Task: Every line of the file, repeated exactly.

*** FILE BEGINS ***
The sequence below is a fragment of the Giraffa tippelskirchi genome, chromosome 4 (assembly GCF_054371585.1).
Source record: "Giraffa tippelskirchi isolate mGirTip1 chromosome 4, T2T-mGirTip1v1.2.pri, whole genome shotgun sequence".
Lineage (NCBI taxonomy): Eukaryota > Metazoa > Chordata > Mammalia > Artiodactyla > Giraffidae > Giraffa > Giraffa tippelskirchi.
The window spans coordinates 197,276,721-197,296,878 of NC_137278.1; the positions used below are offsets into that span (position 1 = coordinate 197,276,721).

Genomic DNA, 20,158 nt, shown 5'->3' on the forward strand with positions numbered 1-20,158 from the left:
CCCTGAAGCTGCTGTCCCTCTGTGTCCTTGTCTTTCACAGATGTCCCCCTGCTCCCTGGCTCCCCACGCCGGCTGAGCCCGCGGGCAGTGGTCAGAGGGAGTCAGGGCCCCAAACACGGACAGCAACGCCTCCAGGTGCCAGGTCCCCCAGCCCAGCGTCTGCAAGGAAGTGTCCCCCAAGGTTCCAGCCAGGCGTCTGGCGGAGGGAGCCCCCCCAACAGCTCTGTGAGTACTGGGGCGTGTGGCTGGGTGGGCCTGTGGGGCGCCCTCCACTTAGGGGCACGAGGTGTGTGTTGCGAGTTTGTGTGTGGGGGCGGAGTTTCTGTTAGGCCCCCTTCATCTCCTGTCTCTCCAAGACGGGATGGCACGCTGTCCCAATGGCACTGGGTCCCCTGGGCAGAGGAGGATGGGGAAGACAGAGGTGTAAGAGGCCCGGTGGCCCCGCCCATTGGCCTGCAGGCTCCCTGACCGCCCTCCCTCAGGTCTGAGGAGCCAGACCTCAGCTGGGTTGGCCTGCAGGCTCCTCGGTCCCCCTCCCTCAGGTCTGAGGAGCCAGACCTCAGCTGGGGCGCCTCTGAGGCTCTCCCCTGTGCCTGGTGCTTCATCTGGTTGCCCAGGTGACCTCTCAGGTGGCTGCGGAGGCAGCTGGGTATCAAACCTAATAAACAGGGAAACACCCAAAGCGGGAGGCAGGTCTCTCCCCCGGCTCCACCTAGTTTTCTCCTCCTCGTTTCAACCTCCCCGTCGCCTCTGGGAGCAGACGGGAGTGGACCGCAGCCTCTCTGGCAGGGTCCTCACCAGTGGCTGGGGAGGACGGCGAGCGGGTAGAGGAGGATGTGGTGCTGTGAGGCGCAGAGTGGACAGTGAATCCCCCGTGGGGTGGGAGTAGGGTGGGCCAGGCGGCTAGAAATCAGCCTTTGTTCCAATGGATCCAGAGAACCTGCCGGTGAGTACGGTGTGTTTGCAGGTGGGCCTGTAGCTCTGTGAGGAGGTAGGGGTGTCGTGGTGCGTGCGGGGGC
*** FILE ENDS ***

The sequence below is a fragment of the Giraffa tippelskirchi genome, chromosome 4 (assembly GCF_054371585.1).
Source record: "Giraffa tippelskirchi isolate mGirTip1 chromosome 4, T2T-mGirTip1v1.2.pri, whole genome shotgun sequence".
Lineage (NCBI taxonomy): Eukaryota > Metazoa > Chordata > Mammalia > Artiodactyla > Giraffidae > Giraffa > Giraffa tippelskirchi.
The window spans coordinates 197,276,721-197,296,878 of NC_137278.1; the positions used below are offsets into that span (position 1 = coordinate 197,276,721).

Genomic DNA, 20,158 nt, shown 5'->3' on the forward strand with positions numbered 1-20,158 from the left:
CCCTGAAGCTGCTGTCCCTCTGTGTCCTTGTCTTTCACAGATGTCCCCCTGCTCCCTGGCTCCCCACGCCGGCTGAGCCCGCGGGCAGTGGTCAGAGGGAGTCAGGGCCCCAAACACGGACAGCAACGCCTCCAGGTGCCAGGTCCCCCAGCCCAGCGTCTGCAAGGAAGTGTCCCCCAAGGTTCCAGCCAGGCGTCTGGCGGAGGGAGCCCCCCCAACAGCTCTGTGAGTACTGGGGCGTGTGGCTGGGTGGGCCTGTGGGGCGCCCTCCACTTAGGGGCACGAGGTGTGTGTTGCGAGTTTGTGTGTGGGGGCGGAGTTTCTGTTAGGCCCCCTTCATCTCCTGTCTCTCCAAGACGGGATGGCACGCTGTCCCAATGGCACTGGGTCCCCTGGGCAGAGGAGGATGGGGAAGACAGAGGTGTAAGAGGCCCGGTGGCCCCGCCCATTGGCCTGCAGGCTCCCTGACCGCCCTCCCTCAGGTCTGAGGAGCCAGACCTCAGCTGGGTTGGCCTGCAGGCTCCTCGGTCCCCCTCCCTCAGGTCTGAGGAGCCAGACCTCAGCTGGGGCGCCTCTGAGGCTCTCCCCTGTGCCTGGTGCTTCATCTGGTTGCCCAGGTGACCTCTCAGGTGGCTGCGGAGGCAGCTGGGTATCAAACCTAATAAACAGGGAAACACCCAAAGCGGGAGGCAGGTCTCTCCCCCGGCTCCACCTAGTTTTCTCCTCCTCGTTTCAACCTCCCCGTCGCCTCTGGGAGCAGACGGGAGTGGACCGCAGCCTCTCTGGCAGGGTCCTCACCAGTGGCTGGGGAGGACGGCGAGCGGGTAGAGGAGGATGTGGTGCTGTGAGGCGCAGAGTGGACAGTGAATCCCCCGTGGGGTGGGAGTAGGGTGGGCCAGGCGGCTAGAAATCAGCCTTTGTTCCAATGGATCCAGAGAACCTGCCGGTGAGTACGGTGTGTTTGCAGGTGGGCCTGTAGCTCTGTGAGGAGGTAGGGGTGTCGTGGTGCGTGCGGGGGC